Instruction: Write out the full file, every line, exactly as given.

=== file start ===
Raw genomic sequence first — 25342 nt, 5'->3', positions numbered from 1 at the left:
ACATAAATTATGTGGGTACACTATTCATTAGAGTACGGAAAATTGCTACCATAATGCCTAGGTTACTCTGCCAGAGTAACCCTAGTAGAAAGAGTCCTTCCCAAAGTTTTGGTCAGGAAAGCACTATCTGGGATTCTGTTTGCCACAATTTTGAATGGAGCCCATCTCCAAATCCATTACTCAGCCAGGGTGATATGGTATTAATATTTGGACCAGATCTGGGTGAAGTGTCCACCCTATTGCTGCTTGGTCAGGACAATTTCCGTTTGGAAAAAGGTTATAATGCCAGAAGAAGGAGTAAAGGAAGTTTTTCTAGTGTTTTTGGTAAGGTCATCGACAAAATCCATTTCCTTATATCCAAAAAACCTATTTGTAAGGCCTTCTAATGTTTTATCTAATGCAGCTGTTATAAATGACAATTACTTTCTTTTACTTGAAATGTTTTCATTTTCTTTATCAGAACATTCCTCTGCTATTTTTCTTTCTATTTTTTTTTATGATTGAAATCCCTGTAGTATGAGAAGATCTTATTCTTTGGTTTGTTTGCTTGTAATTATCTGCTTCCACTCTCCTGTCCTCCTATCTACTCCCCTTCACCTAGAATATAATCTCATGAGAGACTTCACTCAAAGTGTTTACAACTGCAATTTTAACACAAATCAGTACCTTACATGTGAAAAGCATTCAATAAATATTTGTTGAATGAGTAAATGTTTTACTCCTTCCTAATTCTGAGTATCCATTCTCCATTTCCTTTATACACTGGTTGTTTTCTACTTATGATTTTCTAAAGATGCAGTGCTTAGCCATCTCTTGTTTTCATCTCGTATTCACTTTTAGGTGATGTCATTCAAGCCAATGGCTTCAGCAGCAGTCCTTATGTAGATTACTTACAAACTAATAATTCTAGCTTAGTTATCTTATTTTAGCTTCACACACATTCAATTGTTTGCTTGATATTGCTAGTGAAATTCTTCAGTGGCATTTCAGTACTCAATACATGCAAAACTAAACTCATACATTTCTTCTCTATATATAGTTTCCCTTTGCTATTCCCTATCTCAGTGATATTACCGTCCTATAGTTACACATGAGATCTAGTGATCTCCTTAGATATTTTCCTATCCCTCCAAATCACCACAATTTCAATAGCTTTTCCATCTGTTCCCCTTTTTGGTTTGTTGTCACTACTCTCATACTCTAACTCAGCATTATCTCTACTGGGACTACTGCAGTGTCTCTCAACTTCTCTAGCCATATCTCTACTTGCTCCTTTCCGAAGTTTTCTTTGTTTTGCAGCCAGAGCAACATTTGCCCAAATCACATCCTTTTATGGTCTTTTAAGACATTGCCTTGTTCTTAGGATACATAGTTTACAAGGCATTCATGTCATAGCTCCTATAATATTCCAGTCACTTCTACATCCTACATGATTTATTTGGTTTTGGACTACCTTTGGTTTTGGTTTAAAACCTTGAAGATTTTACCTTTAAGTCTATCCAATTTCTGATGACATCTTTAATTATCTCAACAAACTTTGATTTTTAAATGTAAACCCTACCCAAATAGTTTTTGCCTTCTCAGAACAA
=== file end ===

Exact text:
Raw genomic sequence first — 25342 nt, 5'->3', positions numbered from 1 at the left:
ACATAAATTATGTGGGTACACTATTCATTAGAGTACGGAAAATTGCTACCATAATGCCTAGGTTACTCTGCCAGAGTAACCCTAGTAGAAAGAGTCCTTCCCAAAGTTTTGGTCAGGAAAGCACTATCTGGGATTCTGTTTGCCACAATTTTGAATGGAGCCCATCTCCAAATCCATTACTCAGCCAGGGTGATATGGTATTAATATTTGGACCAGATCTGGGTGAAGTGTCCACCCTATTGCTGCTTGGTCAGGACAATTTCCGTTTGGAAAAAGGTTATAATGCCAGAAGAAGGAGTAAAGGAAGTTTTTCTAGTGTTTTTGGTAAGGTCATCGACAAAATCCATTTCCTTATATCCAAAAAACCTATTTGTAAGGCCTTCTAATGTTTTATCTAATGCAGCTGTTATAAATGACAATTACTTTCTTTTACTTGAAATGTTTTCATTTTCTTTATCAGAACATTCCTCTGCTATTTTTCTTTCTATTTTTTTTTATGATTGAAATCCCTGTAGTATGAGAAGATCTTATTCTTTGGTTTGTTTGCTTGTAATTATCTGCTTCCACTCTCCTGTCCTCCTATCTACTCCCCTTCACCTAGAATATAATCTCATGAGAGACTTCACTCAAAGTGTTTACAACTGCAATTTTAACACAAATCAGTACCTTACATGTGAAAAGCATTCAATAAATATTTGTTGAATGAGTAAATGTTTTACTCCTTCCTAATTCTGAGTATCCATTCTCCATTTCCTTTATACACTGGTTGTTTTCTACTTATGATTTTCTAAAGATGCAGTGCTTAGCCATCTCTTGTTTTCATCTCGTATTCACTTTTAGGTGATGTCATTCAAGCCAATGGCTTCAGCAGCAGTCCTTATGTAGATTACTTACAAACTAATAATTCTAGCTTAGTTATCTTATTTTAGCTTCACACACATTCAATTGTTTGCTTGATATTGCTAGTGAAATTCTTCAGTGGCATTTCAGTACTCAATACATGCAAAACTAAACTCATACATTTCTTCTCTATATATAGTTTCCCTTTGCTATTCCCTATCTCAGTGATATTACCGTCCTATAGTTACACATGAGATCTAGTGATCTCCTTAGATATTTTCCTATCCCTCCAAATCACCACAATTTCAATAGCTTTTCCATCTGTTCCCCTTTTTGGTTTGTTGTCACTACTCTCATACTCTAACTCAGCATTATCTCTACTGGGACTACTGCAGTGTCTCTCAACTTCTCTAGCCATATCTCTACTTGCTCCTTTCCGAAGTTTTCTTTGTTTTGCAGCCAGAGCAACATTTGCCCAAATCACATCCTTTTATGGTCTTTTAAGACATTGCCTTGTTCTTAGGATACATAGTTTACAAGGCATTCATGTCATAGCTCCTATAATATTCCAGTCACTTCTACATCCTACATGATTTATTTGGTTTTGGACTACCTTTGGTTTTGGTTTAAAACCTTGAAGATTTTACCTTTAAGTCTATCCAATTTCTGATGACATCTTTAATTATCTCAACAAACTTTGATTTTTAAATGTAAACCCTACCCAAATAGTTTTTGCCTTCTCAGAACAA